A properly filed and legally sufficient Voluntary Disclosure made to the IRS can provide a taxpayer with a level of protection against criminal charges relating to his or her disclosed non-compliance. In other words, the taxpayer will not be recommended for criminal prosecution. In the interests of the efficient administration of the tax system, the IRS has long held that taxpayers who come forward voluntarily, make a full and complete disclosure, and agree to pay a penalty can avoid criminal penalties including prison. However, the type of disclosure that should be made should be dependent on the taxpayer’s risk. Warning: A voluntary disclosure should never be attempted without the guidance of experience criminal tax defense counsel and the use of a Kovel Accountant to protect the client’s constitutional rights, attorney client privilege, and the attorneys work product!

Consider that the U.S. tax system relies heavily, at least initially, on self-reporting by taxpayers (self-assessment). If the system was not initially based on self-assessment, the current levels of IRS staffing would make the tax system unworkable. In order to further encourage taxpayer compliance, even after a period of purposeful compliance failures, the IRS has held a policy conferring certain benefits on individuals who voluntarily come forward, fully disclose their past acts or omissions of non-compliance, file accurate returns for the affected years still open to criminal statue (generally 5 years), and who makes a full payment or enters into an approved payment plan. Provided that the disclosure is voluntary, complete, accurate, and legally sufficient the IRS has a policy of refraining from recommending these taxpayers for criminal prosecution.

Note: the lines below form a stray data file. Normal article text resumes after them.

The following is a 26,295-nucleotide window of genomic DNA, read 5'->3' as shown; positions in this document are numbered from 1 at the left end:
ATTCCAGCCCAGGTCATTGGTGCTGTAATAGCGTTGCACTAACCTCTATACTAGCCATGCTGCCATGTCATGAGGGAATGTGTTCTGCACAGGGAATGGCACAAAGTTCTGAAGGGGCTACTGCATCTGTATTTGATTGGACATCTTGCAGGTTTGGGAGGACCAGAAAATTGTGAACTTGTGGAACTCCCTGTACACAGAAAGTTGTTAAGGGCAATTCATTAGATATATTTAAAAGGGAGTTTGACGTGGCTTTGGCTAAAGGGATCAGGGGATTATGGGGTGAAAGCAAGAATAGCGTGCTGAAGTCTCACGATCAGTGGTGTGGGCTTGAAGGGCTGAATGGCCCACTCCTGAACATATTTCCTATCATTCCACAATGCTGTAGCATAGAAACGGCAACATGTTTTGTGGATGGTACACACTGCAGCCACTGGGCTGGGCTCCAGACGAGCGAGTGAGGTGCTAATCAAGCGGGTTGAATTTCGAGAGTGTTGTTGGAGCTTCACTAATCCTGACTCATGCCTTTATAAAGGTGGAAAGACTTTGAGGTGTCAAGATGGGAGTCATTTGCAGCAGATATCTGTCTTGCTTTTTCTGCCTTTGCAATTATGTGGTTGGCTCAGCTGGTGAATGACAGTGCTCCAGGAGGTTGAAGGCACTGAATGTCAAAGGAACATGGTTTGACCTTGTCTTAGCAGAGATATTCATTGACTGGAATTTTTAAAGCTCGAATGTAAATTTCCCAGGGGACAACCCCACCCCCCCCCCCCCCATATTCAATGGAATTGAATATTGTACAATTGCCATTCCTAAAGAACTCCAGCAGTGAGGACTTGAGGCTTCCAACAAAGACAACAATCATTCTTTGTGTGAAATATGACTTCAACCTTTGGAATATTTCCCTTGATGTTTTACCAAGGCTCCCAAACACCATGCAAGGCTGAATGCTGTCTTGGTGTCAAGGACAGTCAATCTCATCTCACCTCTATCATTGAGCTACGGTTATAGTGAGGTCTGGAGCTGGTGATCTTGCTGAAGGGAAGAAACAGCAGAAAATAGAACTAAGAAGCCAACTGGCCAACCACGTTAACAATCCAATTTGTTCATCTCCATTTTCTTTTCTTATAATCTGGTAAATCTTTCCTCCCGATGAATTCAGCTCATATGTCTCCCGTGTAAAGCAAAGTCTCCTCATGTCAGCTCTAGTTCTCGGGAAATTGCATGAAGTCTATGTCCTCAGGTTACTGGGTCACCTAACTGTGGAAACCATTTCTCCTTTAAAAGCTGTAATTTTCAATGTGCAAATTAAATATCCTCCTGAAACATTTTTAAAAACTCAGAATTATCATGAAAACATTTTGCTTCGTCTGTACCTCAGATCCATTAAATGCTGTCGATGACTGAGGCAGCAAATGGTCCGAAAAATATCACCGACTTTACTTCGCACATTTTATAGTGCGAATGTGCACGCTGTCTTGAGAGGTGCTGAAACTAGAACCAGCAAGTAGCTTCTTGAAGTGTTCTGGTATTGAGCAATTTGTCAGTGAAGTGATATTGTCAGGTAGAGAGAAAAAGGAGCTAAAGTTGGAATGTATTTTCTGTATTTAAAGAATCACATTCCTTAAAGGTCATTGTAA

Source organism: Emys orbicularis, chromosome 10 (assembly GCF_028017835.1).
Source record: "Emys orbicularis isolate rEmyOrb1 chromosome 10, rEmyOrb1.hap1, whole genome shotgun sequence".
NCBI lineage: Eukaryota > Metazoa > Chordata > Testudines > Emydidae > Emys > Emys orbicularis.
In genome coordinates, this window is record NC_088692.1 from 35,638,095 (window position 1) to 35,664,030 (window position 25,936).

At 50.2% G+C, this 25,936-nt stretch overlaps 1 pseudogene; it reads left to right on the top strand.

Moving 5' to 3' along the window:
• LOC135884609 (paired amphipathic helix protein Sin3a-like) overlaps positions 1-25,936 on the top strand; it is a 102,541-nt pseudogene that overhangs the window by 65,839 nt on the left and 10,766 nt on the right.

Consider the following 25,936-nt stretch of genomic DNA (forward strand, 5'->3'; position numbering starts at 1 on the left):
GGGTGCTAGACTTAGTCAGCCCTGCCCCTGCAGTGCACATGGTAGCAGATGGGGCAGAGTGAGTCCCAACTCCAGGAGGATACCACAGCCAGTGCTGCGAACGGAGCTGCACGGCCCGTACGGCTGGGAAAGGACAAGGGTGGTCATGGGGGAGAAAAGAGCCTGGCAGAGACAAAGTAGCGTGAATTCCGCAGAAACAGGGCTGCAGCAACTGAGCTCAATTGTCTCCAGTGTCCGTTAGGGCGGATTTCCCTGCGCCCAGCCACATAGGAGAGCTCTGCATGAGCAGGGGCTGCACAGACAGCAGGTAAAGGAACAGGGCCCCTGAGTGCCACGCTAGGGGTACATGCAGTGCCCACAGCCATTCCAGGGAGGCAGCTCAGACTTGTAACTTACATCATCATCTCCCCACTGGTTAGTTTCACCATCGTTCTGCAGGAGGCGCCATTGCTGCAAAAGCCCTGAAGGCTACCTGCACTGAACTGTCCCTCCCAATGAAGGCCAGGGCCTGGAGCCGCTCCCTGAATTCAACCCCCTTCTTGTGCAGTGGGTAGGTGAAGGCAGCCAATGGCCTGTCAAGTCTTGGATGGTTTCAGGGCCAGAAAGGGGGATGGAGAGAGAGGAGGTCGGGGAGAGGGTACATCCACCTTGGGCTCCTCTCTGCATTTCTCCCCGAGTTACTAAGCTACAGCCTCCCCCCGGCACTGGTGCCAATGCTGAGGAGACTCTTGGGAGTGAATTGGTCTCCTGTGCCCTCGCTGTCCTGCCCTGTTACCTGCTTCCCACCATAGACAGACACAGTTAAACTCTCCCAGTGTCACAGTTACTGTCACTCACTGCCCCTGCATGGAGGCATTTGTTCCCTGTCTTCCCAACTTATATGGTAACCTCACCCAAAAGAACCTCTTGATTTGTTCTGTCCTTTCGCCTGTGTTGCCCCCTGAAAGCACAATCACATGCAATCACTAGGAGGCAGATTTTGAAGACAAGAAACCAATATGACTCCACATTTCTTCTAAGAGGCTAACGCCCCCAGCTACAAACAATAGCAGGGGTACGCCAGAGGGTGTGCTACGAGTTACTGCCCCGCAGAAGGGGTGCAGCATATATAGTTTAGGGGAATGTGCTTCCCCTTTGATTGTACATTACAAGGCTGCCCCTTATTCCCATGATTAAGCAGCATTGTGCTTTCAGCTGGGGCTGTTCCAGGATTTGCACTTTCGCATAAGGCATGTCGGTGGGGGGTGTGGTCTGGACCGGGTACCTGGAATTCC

When Can I Make a Voluntary Disclosure?

For a Voluntary Disclosure to be effective it must be timely. If the taxpayer is reasonably aware of an investigation or facts and circumstances suggesting that the government has already discovered the non-compliance that is the subject of the disclosure is not timely. Voluntary disclosures are timely when they are made:

  • Prior to the start of an IRS examination or prior to IRS notification to the taxpayer of an impending audit or examination.
  • Prior to a third-party whistle-blower supplying information regarding fraud or other noncompliance with the IRS.
  • Prior to the IRS’ acquisition of information regarding noncompliance through other sources.